Saturday, August 20, 2011

Initial Review of Belkin iPad2 Keyboard Folio

Having had an iPad for a few months now, I've started to use it to take notes, but have become frustrated by the screen keyboard when typing, so I decided to buy an external keyboard. But I wanted to keep it looking nice and new, too.

At first, I had the Apple Smart cover, but that does nothing to protect the rest of the machine's body, so I ended up buying a Timbuk2 quilted cover (at such a good sale price, as Homer has said, "I couldn't afford *not* to buy it!"). I can be clumsy in general, so this seemed a wise investment and has served me well in terms of protection.

However, I needed to do something about that keyboard.

Really, I don't want to lug around a whole lot of extra stuff, so a wrap-around case that incorporated a keyboard really seemed like the best option. I'd looked at a couple, talked to some people and read some reviews, but each seemed to have its problems. Zagg looks fabulous, but I can't flip the whole thing behind the iPad if i'm just reading.

Plus, as a writer who takes way too many notes, I'm a sucker for a decent keyboard.

So when on August 5, Belkin announced its iPad2 Keyboard Folio, I knew I had to give this a shot. Couldn't find anywhere to buy it online immediately, but found it at a local Target.

Although I'm curious that there were no real reviews--only product announcements. Maybe there's a reason for that?

The Good
After an exercise in origami, I ended up abandoning the wordless graphic directions, and just wrestled the iPad into the case, paired up the iPad with the easy Settings directions in the booklet, and went to town.

First off, the keyboard feel is really superb. The TruType keyboard rocks. It really is comfortable to type, and although I don't have man hands, I have long fingers and some keyboards feel too cramped for me. Not this one.

I touch-type around 100 WPM, and get immensely frustrated by keyboards that can't keep up. But these keys have just enough give, there's no clicking, they're not too wobbly or mushy. Overall, it makes typing longer entries on the iPad easy.

It's editing where I'm stymied.

The Bad
OK, the Belkin's Quick Install Guide is really just that: the absolute bare-minimum basics when it comes to this device, some Bluetooth info, legal mumbo-jumbo, and service, safety and warranty blurbs. A loose little piece of paper added to the guide tells you that the Command key activates alternate keys, including Delete.

As a daily PC user who types to get the ideas out fast enough, the Delete key is an important tool--no, the most important tool--in my editing arsenal. I type and correct on the fly, using Delete as needed. Only now I have no Delete.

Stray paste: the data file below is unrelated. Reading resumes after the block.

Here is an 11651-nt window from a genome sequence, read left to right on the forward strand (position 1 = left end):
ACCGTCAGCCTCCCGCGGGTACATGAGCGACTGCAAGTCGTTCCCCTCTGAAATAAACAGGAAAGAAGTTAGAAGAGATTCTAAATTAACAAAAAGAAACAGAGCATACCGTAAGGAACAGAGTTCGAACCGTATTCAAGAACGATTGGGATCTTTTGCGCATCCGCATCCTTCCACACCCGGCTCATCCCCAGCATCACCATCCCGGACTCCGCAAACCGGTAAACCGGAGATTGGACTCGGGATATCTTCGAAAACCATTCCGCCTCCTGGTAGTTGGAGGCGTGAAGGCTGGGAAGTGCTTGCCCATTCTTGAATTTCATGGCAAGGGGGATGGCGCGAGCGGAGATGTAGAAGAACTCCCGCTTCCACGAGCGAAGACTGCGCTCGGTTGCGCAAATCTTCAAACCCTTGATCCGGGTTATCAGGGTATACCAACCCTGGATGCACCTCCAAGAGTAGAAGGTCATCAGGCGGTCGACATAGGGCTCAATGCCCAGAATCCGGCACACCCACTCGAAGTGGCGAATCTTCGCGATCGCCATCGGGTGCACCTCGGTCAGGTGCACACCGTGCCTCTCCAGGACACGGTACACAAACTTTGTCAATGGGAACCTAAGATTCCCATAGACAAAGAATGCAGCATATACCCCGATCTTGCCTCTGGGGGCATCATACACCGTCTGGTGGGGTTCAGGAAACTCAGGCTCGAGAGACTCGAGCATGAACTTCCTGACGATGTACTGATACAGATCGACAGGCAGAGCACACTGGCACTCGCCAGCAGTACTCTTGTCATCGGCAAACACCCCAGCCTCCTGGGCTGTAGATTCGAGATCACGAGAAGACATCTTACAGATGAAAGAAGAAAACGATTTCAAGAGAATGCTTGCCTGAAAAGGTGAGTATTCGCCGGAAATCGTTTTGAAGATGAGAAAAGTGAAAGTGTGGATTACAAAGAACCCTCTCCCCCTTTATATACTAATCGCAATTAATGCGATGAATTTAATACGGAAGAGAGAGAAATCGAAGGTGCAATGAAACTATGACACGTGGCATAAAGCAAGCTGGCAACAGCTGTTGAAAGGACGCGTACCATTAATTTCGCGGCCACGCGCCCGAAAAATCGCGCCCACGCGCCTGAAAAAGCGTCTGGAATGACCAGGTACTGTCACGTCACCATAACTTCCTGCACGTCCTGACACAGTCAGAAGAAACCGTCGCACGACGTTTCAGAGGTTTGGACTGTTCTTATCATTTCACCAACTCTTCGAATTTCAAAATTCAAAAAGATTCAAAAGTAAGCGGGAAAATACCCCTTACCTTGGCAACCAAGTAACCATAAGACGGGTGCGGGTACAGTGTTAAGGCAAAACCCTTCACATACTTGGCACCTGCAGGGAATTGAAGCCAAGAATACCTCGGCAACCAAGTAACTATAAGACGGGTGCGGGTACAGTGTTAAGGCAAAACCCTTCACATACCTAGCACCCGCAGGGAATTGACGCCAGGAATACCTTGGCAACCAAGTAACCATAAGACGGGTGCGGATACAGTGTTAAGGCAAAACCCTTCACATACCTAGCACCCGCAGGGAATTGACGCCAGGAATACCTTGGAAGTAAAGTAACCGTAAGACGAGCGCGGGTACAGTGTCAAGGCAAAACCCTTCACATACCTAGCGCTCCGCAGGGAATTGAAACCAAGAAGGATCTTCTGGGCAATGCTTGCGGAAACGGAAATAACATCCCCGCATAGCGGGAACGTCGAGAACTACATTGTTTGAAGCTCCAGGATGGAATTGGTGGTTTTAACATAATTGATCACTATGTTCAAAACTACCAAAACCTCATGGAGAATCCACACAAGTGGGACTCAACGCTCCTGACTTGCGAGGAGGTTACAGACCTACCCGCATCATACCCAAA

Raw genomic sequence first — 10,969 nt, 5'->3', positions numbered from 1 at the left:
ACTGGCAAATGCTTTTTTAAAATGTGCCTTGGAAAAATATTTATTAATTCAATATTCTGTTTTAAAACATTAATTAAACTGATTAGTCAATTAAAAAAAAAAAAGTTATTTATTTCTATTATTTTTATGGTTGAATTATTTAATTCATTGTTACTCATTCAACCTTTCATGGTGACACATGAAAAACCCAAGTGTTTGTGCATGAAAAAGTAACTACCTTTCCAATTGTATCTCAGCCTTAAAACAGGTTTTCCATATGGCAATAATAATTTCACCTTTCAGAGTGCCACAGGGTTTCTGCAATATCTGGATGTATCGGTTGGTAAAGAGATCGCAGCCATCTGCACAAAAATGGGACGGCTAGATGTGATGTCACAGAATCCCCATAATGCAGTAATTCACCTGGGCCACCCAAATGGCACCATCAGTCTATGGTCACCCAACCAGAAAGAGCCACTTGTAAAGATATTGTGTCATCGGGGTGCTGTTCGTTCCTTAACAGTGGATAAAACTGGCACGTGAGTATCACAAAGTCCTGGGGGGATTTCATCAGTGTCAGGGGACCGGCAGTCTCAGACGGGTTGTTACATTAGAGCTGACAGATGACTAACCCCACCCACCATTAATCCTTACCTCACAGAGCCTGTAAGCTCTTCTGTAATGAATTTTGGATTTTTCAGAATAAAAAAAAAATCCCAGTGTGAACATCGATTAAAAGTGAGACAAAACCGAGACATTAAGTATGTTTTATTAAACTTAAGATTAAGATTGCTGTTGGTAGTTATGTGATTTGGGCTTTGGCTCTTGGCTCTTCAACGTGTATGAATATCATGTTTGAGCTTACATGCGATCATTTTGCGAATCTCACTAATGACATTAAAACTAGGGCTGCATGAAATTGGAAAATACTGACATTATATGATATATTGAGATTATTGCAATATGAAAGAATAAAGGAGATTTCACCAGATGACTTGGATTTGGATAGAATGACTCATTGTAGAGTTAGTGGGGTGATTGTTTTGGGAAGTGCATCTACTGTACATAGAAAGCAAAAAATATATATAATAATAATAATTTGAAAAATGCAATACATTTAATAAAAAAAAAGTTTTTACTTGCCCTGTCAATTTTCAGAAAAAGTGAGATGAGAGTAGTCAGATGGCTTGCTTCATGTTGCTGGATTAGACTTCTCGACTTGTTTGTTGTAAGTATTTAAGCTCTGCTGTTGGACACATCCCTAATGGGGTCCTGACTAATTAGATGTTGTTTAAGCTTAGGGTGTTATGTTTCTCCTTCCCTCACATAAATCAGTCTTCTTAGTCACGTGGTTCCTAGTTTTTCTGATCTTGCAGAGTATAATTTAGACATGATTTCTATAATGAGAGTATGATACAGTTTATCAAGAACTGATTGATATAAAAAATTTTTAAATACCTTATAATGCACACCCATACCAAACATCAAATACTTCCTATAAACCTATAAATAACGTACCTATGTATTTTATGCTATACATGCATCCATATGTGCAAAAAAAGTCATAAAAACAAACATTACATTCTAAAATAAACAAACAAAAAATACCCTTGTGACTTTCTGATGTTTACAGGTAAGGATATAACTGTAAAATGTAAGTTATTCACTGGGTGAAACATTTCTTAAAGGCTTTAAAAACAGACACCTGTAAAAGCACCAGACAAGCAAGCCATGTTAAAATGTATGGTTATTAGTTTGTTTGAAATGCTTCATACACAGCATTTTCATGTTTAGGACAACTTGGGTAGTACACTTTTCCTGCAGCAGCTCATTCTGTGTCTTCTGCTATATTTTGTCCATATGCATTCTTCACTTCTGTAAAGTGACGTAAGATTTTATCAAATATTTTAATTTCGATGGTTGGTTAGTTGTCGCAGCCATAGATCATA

Although the little loose paper of additional instructions says Command activates Delete, maybe it technically does, but not in the way I'd expect. If I used Macs all day, it might be a non-issue for me. But using Command + Backspace/Delete deletes to the beginning of the line, not just the following character as a PC's delete button does.

Surprise! (Grr...)

I just keep Command+Z at the ready for these situations.

Also, the Belkin iPad2 Keyboard Folio would be really good if they'd incorporated Apple Smart Cover technology into the cover. That would have made it at least a bit more functional.

The absence of a magnetized cover also means that the cover just flaps open at will. I keep wishing for a Moleskine-type band to keep the cover closed, but I guess it would get int the way of the cover when it's opened up and positioned to type.

The Ugly
OK, I have to say it, this case is just plain ugly. Ugly, industrial grey pseudo-suede. But I get that they need to make a limited number of colors to appeal to the broadest number of people.

But I would have preferred black. And you can't really tell from the photos on the packaging that it's not black.

So that was something of a disappointment.

More Later
This has been just a few days with this keyboard, so I'll see how things go. I need to use it more to figure out how to use the function keys and do more research online to see if what I've experienced is just inexperienced-user syndrome, or if they're real deficiencies.

For now, I'm keeping my iPad2 enveloped in the Belkin Keyboard Folio.

But it's got me wondering if another product might take these small annoyances into account. Stay tuned.